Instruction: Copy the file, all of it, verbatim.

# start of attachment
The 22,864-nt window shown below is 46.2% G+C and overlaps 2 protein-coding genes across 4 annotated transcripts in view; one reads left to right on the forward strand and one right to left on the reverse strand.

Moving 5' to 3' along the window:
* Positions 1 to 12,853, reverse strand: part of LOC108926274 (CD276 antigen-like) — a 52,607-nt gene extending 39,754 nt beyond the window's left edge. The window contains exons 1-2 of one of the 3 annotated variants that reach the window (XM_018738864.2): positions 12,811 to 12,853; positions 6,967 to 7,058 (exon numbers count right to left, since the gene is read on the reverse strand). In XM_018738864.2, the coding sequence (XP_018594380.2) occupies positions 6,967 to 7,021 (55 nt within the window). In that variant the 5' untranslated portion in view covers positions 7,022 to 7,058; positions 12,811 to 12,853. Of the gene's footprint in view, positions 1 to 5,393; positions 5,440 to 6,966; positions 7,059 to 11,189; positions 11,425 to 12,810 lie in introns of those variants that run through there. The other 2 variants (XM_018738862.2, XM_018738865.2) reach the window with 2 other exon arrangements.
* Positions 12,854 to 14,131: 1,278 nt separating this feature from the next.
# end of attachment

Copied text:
The 22,864-nt window shown below is 46.2% G+C and overlaps 2 protein-coding genes across 4 annotated transcripts in view; one reads left to right on the forward strand and one right to left on the reverse strand.

Moving 5' to 3' along the window:
* Positions 1 to 12,853, reverse strand: part of LOC108926274 (CD276 antigen-like) — a 52,607-nt gene extending 39,754 nt beyond the window's left edge. The window contains exons 1-2 of one of the 3 annotated variants that reach the window (XM_018738864.2): positions 12,811 to 12,853; positions 6,967 to 7,058 (exon numbers count right to left, since the gene is read on the reverse strand). In XM_018738864.2, the coding sequence (XP_018594380.2) occupies positions 6,967 to 7,021 (55 nt within the window). In that variant the 5' untranslated portion in view covers positions 7,022 to 7,058; positions 12,811 to 12,853. Of the gene's footprint in view, positions 1 to 5,393; positions 5,440 to 6,966; positions 7,059 to 11,189; positions 11,425 to 12,810 lie in introns of those variants that run through there. The other 2 variants (XM_018738862.2, XM_018738865.2) reach the window with 2 other exon arrangements.
* Positions 12,854 to 14,131: 1,278 nt separating this feature from the next.